SSD is popular nowadays
SSD is more and more acclaimed by users. Compared with HDD, its faster speed and more stable properties are always attracted users. Thus, many users replaced their HDD with SSD for a better performance. However, as time goes by, the SSD’s properties degrade, and your SSD running slow down. Well, you may ask - Is there anything that you can do for SSD maintenance in Windows 10/8/7?
Definitely, Yes! And here we will give you the top ten tips for SSD using.
How to set up SSD in Windows 10?
Windows 10 has many features that help SSD operate to their full potential, but it doesn’t always enable them by default. And here we will show you what you should do when running SSD in Windows 10.
1. Set power plan to “High Performance”
By default, Windows uses a Balanced power plan that will automatically cut the power to your drives when they aren’t in use to save power. For good to SSD, you should switch to High Performance so that Windows would keep them power on all the time. When you are not using them, the drives will only go to sleep instead of cutting the power.
For desktop users, to set power plane to High Performance, you can do as follows:
Access your control panel, click “System and Security” -> “Power Options”. and then, select “High Performance” from the list.
For laptop users, you can click battery icon in your notification area and select “High Performance”.
2. Update the SSD firmware
If you want your SSD is running as well as it can, you must update the SSD firmware to keep it staying on the top. This isn’t a simple thing. Each SSD manufacturer has their own method for SSD firmware upgrades, so you’ll need to go to the official site of your SSD manufacturers and follow their guides from there to update the SSD firmware.
3. Enable AHCI
AHCI, the short for Advanced Host Controller Interface, is a paramount feature for ensuring that Windows will support all of the features that come with running an SSD on your computer. So it is necessary to enable AHCI. But how to enable AHCI? It is recommended that you enable AHCI before installing the operating system. If you haven’t, you’ll need to enter the BIOS of your computer first, then, enable it somewhere within its settings.
4. Check whether the TRIM is enabled
The TRIM is vital to extending the lifespan of your SSD, it ensures your SSD can clean up deleted files and stay speedy. If you used an SSD with Windows XP or Vista, you needed to enable TRIM manually. However, ever since Windows 7, Windows has automatically enabled TRIM for any drive it detects as solid-state. As well as Windows 10 should enable this by default. But you need to double-check that it has been enabled.
Open cmd, and type the following commands to make sure TRIM is enabled:
Fsutil behavior setdisabledeletenotify0
5. Keep Windows 10 defrag on
Generally, performing a typical defragmentation operation on an SSD was not unnecessary but potentially damaging to the SSD as defragging chipped away at the number of read/write cycles left in the drive. Windows already knows this, too. and in fact, modern versions of Windows won’t even let you attempt to defragment an SSD. It will detect that SSD and will turn off defragging.
However, today’s defrag option in Windows 10 is an all-around disk-health tool, which windows now refers to the process as “Optimization” rather than “Defragmentation”. It will send the “retrim” on the schedule you configure, which forces the SSD to actually delete data that should have been deleted when TRIM commands were originally sent. Windows 10 will also perform an SSD-optimized type of defragmentation about once a month.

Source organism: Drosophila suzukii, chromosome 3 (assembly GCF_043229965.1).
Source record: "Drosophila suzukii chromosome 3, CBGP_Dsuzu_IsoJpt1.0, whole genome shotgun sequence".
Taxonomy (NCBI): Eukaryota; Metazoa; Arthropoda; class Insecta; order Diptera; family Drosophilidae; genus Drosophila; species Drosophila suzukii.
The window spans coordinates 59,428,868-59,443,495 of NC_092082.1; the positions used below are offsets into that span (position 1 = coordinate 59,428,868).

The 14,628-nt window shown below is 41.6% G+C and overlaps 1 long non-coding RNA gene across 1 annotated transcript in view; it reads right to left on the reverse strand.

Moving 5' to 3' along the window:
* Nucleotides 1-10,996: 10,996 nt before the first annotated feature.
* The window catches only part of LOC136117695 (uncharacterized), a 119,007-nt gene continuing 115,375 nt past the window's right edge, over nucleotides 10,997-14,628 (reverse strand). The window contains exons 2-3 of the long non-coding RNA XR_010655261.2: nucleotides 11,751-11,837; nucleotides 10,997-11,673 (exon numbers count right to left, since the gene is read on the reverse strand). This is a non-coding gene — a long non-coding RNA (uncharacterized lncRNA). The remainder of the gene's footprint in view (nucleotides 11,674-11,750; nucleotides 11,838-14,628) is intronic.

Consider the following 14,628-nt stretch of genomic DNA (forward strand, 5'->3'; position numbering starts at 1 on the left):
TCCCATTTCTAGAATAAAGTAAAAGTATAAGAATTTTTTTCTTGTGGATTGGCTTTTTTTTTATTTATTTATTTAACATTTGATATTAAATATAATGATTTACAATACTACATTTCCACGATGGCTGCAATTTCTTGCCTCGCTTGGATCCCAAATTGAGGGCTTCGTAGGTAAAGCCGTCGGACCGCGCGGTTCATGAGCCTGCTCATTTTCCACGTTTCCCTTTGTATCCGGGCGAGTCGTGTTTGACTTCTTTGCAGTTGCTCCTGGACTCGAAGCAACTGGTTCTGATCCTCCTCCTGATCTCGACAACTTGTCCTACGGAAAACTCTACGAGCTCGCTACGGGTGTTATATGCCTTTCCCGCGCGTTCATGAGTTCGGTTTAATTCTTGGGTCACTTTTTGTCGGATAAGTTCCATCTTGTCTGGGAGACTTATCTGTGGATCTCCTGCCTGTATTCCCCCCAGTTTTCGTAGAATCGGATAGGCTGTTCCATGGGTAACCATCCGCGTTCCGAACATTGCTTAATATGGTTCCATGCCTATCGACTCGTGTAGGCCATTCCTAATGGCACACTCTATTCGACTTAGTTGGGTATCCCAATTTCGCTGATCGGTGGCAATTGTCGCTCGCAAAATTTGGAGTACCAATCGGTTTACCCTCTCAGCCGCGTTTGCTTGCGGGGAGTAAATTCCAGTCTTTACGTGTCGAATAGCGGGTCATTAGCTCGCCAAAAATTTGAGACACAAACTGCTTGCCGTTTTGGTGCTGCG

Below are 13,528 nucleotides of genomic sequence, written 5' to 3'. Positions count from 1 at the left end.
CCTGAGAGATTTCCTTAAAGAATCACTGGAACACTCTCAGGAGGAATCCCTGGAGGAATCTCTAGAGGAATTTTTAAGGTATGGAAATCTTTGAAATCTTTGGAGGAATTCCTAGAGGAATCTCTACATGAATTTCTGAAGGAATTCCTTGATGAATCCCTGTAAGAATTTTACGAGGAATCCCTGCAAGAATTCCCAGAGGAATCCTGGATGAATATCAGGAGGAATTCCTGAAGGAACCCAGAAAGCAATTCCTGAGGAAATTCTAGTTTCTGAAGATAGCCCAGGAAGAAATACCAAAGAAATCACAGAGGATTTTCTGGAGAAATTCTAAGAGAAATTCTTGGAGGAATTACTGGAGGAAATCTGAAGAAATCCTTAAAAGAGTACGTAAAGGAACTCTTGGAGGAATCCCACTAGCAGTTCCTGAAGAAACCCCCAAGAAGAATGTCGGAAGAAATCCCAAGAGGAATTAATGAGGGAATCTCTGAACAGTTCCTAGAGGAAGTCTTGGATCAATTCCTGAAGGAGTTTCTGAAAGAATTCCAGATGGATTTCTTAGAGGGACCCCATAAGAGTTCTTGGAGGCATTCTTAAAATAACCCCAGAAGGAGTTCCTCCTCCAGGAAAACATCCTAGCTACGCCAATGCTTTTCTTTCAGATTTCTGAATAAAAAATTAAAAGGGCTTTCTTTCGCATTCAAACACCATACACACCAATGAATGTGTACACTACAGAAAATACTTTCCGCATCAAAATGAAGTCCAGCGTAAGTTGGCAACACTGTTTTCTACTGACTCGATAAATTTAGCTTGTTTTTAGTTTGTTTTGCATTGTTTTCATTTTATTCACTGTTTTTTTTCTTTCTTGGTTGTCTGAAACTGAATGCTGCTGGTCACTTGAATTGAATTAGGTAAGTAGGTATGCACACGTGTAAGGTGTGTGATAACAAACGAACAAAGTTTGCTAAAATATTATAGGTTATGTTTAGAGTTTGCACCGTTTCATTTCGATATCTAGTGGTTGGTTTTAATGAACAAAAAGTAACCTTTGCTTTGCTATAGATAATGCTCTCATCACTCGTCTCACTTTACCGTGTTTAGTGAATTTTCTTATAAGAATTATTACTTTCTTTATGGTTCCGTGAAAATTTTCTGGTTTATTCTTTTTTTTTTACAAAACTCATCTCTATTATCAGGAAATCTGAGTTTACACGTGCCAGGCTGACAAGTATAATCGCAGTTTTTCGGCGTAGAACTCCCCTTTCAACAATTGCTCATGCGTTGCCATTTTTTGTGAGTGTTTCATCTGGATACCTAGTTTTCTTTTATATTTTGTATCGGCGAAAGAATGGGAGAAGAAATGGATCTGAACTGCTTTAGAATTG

6. Disable indexing
A good part of your SSD speed is consumed in indexing files for Windows search. To keep SSD maintenance in Windows 10, you need to disable indexing as the following steps:
1) Click Start menu, and then, click Computer.
2) Right-click your SSD and click “Properties”.
3) Select the box labeled “Allow files to have contents indexed in addition tofileproperties” and click “OK”.
7. Configure write caching
On many SSDs user-level write caching can have a detrimental effect on the drive. To figure this out, you’ll have to disable the option in Windows and see how the drive performs afterward. We do not suggest you turn off this option. If you disable this feature, you could lose data in the case of a power failure. So, you need to configure write caching.
1) Right-click Start menu -> Computer.
2) Click Properties -> Device Manager ->Disk Drives.
3) Right-click yourSSD -> Properties.
4) Under the Policies tab, check Enable write caching on the device.
8. Use SSD management tool
An SSD management tool could help you a lot for SSD maintenance in Windows 10/8/7. The AOMEI Partition Assistant should be the best SSD management tool for Windows users. It can help you do surface test, check and fix partition errors, etc. For SSD, it especially provides you many functions to help your SSD at the best status:
1) 4K Alignment - If you find your SSD running slow, you should consider to realign the partition. And AOMEI Partition Assistant allows you to make a 4K alignment for SSD with its Partition Alignment function.
2) Secure Erase SSD - AOMEI Partition Assistant also provides you a function Secure Erase SSD, which can help you restore SSD to its factory settings and restore it to its peak performance.
3) Repartition SSD - The resize partition, delete partition, format partition, etc functions can help you partition your SSD reasonable, it would improve its performance too.
AOMEI Partition Assistant can do for your SSD more than this. You can download it to have a try. Its simply interface that every user can use it alone.
SSD maintenance in Windows 10/8/7 is an important thing to SSD users. Actually, there are many things you can do more than the tips we mentioned above. If you have a better method, welcome to write us in the comment area.